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What then is the medical problem with erectile dysfunction other than lack of sex for an older person well past parenting age? I’ll not get into that here other than to reinforce my opinion that this is one of many double standards perpetrated and allowed for male vs female where justifications have reigned supreme since they began, and not limited to this topic. Even the GST discriminated until 1 Jan 2019.

I don’t know, but is it defined as a medical condition. One could also say the same things about other body parts which are no longer used for child bearing or needed in later years but subject to cancer or other medical conditions. Maybe these shouldn’t be covered either (I can hear the roar now when a health insurer starts removing treatment because they are no longer seen as been needed).

The former is for [fill in your reason], the latter life ending, and thus the two are not comparable. We can agree to disagree on the merits of refusal for contraceptives, acknowledging the GPs can play games writing scripts in various ways, so it is in fact as much a game as anything between the GP and extra’s holder. I’ll step back from detailing the explicit medical arguments used as medical conditions…

The other aspect is some health insurers don’t cover medicines already on the PBS…which some contraceptives are. The HCF website indicates why this is the case:

Can I claim for medications that are on the PBS?

No. Government regulations prevent private health insurers from paying a benefit towards the cost of drugs that you can receive through the PBS. Because we can’t determine whether individual members are eligible for the PBS subsidy, no drugs that are listed on the PBS qualify for an HCF benefit.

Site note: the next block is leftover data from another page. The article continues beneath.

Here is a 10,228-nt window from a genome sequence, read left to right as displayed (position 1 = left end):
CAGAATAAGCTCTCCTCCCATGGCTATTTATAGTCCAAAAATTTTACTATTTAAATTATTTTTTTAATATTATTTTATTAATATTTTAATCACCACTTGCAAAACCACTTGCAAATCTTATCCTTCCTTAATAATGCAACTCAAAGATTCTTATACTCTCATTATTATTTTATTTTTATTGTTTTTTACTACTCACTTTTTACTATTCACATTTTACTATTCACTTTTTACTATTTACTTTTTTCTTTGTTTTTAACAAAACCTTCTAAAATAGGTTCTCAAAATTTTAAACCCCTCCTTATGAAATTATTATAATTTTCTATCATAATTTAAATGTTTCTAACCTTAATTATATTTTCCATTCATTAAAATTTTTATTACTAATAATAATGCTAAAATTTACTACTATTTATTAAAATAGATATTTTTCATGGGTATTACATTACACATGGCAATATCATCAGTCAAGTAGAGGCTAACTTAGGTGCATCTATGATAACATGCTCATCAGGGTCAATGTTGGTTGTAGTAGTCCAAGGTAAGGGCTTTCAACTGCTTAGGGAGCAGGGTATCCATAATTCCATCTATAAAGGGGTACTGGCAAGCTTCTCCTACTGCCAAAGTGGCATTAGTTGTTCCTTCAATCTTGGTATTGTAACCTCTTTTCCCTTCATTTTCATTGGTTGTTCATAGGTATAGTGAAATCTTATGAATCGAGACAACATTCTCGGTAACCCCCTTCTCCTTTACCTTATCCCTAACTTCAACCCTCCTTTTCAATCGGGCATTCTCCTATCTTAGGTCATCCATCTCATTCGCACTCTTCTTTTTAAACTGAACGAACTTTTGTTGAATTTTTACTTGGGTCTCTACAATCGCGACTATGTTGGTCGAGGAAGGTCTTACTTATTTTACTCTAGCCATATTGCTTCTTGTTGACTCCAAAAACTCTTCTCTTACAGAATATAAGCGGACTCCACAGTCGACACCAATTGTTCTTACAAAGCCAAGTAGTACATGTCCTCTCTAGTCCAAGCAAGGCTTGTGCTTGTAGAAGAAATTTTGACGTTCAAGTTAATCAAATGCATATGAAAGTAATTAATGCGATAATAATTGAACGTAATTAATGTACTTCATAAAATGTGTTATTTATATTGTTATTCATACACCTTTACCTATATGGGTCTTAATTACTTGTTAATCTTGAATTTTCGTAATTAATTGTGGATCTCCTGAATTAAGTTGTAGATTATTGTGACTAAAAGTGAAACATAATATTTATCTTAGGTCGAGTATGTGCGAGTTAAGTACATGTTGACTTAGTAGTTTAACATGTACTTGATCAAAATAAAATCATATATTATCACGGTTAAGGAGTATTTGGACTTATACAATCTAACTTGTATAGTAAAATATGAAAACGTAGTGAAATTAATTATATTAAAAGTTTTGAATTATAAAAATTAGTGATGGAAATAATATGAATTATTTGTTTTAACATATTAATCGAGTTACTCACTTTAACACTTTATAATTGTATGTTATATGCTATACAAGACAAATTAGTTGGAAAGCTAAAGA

In addition to the above, this could be another reason why health insurers don’t cover such medicines.


As the link provided indicated. Medibank did say.
35% of the time there are no medical out-of-pocket expenses for this in-hospital procedure.

Otherwise men are covered up to the level private by your policy. It is certainly not excluded from private health insurance, even though some would suggest it is purely a life style choice, not generally required for health reasons.

On Topic:
The original post to this topic put the proposition that health insurance should support the cost of supply of the contraceptive pill. As evident in the UK and USA both go further than the Australian health system in providing support for women’s options.

Isn’t the most important discussion required here about why the Australian Health system should do more, and not about why it does not? It sets double standards with the overall costs based on gender if we compare the most popular options available to men and women.

Rules can be changed for specific medications, if the Federal Health Minister so decides. The cost to the health system of change, if overall long term there is one, is a poor argument for not doing so, IMHO.


From experience it is not the drug, but whether it is a PBS script. A private script can be paid by extras, a PBS script cannot. I had an antibiotic that was not ‘approved’ for my condition but was PBS supported for a short list of maladies. It was issued as a private script and my extras paid the difference above the PBS max out of pocket for that year.

For clarity, if the PBS max was $38 and the private script was $68 my extras paid $30. There was an annual limit of $200 for all non-PBS scripts at the time.